- Out-of-state sellers: Most out-of-state sellers are perfectly legitimate. But when you haven’t met the seller, it’s always a good practice to do a little investigative work to ensure that the person selling the home is who they say they are and is also the legal owner of the property.
- Properties owned by an LLC: In the wake of the low interest rates of the past few years, it’s becoming more common to find properties that are owned by investors. Many of these investors are legitimate, out-of-state LLCs. But if you find that an LLC is listing a property for sale – especially one that is out-of-state and unfamiliar - you’ll want to verify its legitimacy.
- Uninhabited properties: Any time there’s a vacant property, the opportunities for fraud increase. When the owner isn’t present, it’s much easier for bad actors to forge a deed or transfer the property illegally.
- Estate properties: When the owner of a home has died and the property is in estate, it’s always worth the extra time to ensure that all of the rightful owners of the home are the ones who are also selling the home. While missing heirs are another issue that can impact title, you’ll want to be on the lookout for siblings that are attempting to sell a property without the knowledge of others.
- People using their own notary: An individual who insists on using their own notary always presents a red flag to the title company. McConatha says, “We always want to ensure that the notary isn’t compromised in any way. To do this, we will always use our own notary. If we’re doing a mail-away closing for an out-of-town owner, we’ll even set up the notary for an individual rather than allowing them to choose their own.”
- Hurried sellers: There are legitimate reasons to want to close quickly, and not every seller who’s in a hurry is trying to commit fraud. “When a seller is in a hurry to close, we always want to understand the reason for that rush. No matter how quickly the transaction closes, we refuse to skip any safeguards for our clients,” McConatha explains. “It’s always important for us to slow down and ask the right questions.”
- Deeds signed prior to closing: An individual should never come to closing with a deed that’s already been signed. “In some cases, the seller will arrive with a deed that’s been signed by a spouse or an elderly parent. This is especially concerning if this individual hasn’t been involved in the sale at all,” McConatha says.
When one of these situations arises, your title company will always take a little extra care to ensure that everything is conducted legally and ethically.
A Real Estate Agent's Role in Preventing Forgery and Fraud
Real estate agents have a role to play in preventing forgery and fraud in real estate transactions. “Know the red flags and trust your gut. If something feels suspicious, you should always investigate. A little time on the front end to verify the legitimacy of the seller will always be worth it,” McConatha emphasizes. Legitimate sellers shouldn’t mind the extra steps, either.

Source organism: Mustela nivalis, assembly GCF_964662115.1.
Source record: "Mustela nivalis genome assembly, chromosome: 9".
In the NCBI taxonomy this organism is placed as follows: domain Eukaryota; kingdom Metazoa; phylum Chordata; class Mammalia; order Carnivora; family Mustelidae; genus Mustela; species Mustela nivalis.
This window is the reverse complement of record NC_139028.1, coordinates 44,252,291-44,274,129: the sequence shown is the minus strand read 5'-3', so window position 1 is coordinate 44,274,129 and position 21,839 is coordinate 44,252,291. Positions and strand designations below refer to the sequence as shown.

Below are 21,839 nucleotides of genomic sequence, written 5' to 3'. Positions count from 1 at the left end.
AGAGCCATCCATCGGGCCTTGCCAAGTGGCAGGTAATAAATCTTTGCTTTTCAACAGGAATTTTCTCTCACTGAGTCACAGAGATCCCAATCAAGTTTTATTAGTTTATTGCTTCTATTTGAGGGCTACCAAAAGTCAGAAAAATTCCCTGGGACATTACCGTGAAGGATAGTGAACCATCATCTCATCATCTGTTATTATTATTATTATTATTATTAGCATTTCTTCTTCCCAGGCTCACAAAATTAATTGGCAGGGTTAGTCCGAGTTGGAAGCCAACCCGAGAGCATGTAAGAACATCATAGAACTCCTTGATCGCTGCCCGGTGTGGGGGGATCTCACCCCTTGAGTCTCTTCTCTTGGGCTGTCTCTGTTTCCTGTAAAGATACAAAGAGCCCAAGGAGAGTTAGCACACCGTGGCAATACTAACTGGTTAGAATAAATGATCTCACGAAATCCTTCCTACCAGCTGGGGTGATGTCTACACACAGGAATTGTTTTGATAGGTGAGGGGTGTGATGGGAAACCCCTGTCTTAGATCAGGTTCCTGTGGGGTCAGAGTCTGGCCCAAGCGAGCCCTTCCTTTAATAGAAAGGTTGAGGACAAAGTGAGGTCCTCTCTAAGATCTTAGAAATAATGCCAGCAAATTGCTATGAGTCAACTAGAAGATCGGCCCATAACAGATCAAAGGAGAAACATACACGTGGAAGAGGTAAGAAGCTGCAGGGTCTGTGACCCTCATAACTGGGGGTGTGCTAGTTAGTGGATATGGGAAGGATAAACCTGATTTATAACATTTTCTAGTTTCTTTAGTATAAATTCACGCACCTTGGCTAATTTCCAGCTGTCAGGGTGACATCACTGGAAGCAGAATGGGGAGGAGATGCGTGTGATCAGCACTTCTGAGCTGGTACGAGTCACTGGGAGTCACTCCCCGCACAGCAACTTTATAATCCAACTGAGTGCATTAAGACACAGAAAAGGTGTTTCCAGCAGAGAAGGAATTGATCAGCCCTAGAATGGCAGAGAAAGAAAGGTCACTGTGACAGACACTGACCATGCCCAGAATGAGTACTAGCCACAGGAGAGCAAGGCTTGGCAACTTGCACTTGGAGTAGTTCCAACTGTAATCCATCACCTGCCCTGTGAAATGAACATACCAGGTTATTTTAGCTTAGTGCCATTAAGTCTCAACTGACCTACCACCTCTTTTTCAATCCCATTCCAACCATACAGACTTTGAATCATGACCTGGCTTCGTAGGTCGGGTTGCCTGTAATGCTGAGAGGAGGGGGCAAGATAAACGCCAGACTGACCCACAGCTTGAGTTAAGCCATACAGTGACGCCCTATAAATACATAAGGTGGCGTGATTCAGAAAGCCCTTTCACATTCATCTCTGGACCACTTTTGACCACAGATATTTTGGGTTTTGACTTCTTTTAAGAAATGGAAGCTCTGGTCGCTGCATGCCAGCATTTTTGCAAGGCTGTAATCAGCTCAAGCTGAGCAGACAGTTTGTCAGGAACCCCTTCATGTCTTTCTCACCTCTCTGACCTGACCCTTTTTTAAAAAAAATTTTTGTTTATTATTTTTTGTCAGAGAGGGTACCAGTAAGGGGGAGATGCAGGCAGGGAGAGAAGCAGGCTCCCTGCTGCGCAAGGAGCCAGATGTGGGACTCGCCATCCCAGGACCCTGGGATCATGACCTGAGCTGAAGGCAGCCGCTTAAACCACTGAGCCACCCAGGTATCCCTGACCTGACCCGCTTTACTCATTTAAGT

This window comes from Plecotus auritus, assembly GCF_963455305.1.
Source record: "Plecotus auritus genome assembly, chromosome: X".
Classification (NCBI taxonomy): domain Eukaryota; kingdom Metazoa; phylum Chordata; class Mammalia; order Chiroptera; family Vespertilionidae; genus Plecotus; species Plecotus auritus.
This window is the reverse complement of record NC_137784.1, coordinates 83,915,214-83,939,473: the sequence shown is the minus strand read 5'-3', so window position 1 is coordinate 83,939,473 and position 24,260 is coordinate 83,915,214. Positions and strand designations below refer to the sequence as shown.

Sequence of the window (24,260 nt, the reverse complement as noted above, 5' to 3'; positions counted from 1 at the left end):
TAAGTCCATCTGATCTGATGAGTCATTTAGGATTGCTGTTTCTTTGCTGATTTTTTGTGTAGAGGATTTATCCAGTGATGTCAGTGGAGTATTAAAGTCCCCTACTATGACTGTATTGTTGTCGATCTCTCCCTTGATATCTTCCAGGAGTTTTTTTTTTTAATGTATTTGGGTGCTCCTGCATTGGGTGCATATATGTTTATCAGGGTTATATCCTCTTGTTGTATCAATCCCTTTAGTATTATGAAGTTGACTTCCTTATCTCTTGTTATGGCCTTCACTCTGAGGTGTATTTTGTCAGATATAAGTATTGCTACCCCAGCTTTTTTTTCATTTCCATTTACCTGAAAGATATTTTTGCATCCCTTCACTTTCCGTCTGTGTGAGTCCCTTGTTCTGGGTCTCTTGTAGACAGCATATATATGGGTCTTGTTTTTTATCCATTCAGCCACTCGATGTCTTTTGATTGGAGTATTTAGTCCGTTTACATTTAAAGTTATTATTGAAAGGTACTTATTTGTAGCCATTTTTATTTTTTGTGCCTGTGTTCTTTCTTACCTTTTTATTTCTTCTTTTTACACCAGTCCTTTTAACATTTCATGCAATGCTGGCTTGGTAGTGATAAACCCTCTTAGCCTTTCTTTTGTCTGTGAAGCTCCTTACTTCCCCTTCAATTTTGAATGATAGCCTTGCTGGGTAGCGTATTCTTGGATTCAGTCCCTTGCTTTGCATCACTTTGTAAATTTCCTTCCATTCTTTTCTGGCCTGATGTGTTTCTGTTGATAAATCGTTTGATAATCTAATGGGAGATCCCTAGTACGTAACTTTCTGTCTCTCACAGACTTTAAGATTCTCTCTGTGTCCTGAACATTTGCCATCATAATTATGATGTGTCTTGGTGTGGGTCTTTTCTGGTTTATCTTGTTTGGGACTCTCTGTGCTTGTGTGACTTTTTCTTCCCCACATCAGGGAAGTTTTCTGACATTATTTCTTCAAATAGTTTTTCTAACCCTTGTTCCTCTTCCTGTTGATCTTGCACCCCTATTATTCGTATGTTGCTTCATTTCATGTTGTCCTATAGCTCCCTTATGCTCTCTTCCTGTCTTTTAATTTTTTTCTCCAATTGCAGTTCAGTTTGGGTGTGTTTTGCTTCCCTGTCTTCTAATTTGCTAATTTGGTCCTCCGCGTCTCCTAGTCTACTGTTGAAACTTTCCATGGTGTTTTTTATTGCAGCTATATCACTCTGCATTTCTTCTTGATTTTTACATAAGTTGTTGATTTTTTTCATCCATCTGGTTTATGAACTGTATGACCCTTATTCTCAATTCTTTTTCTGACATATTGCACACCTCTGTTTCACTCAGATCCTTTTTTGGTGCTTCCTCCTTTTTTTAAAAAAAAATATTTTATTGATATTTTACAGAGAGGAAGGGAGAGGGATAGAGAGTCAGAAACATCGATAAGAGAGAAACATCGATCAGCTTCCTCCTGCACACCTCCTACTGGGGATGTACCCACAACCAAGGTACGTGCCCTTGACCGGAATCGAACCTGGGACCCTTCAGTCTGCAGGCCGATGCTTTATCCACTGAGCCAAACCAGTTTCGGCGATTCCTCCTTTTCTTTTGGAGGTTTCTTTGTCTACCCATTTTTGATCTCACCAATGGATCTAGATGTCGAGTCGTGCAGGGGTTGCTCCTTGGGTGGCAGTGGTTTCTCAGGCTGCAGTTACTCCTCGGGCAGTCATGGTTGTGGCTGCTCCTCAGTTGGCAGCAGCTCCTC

McConatha recommends some specific things agents can do to verify the identity of the seller and ensure that the person selling the home has the legal right to do so.
- When working with an out-of-state seller, ask for a copy of their driver's license. Use FaceTime to call the seller and match their face with their identification.
- If you're working with an LLC, verify that the LLC is a legitimate entity that has ownership of the property in question. You should also verify that you're working with a genuine representative of that LLC who has the authority to list that property for sale.
- For estate properties or homes that are vacant, check public records to verify their ownership rather than relying on the word of the individual.
Your title company is also a valuable resource and ally. McConatha urges real estate agents to reach out to their title company any time they need help. “We can help you verify the owner of a property before you list it, and we can assist you with a background search if needed.”
McConatha also reminds agents that a title search and exam can be helpful before going under contract. “You also don’t need to purchase title insurance to order a title search. For a small fee, we can conduct a complete title search and exam to ensure that the title for a property is clear. This can give you additional peace of mind before listing the property.”
The Importance of Title Insurance
Although forgery and fraud are rare, they’re legitimate hidden risks to title. Fortunately, forgery is one of the many risks that are covered by title insurance. If an individual is impacted by forgery or fraud after the close of your real estate transaction, their standard owner’s policy will provide protection up to the amount of the purchase price of the home for the entire time they own the home.
“In many cases, attempts at forgery or fraud are caught prior to the completion of the sale. But in the rare case that it isn’t, title insurance provides valuable protection. The consequences of forgery can be catastrophic and financially devastating if you don’t have title insurance,” McConatha says.
Title insurance protects against forgery, fraud, and other hidden risks that may threaten a title after closing. This relatively small, one-time premium provides protection and peace of mind to the homeowner. In the event that a homeowner needs to file a title insurance claim, their title insurance company will handle everything, including legal fees and the cost of resolving the claim.
At South Oak, we’re committed to preventing forgery and fraud before a transaction takes place. Contact us with your questions or concerns about title insurance, or order a title and schedule a closing today.
Erin McConatha is an attorney and Title Underwriter at South Oak Title and Closing in Birmingham, Alabama. A graduate of UAB and Cumberland School of Law, Erin has been part of the South Oak team for three years.
This post is not meant to be taken as legal advice and is not to be a replacement for the legal advice of a lawyer. If you are buying or selling your home, please contact your lawyer for more information.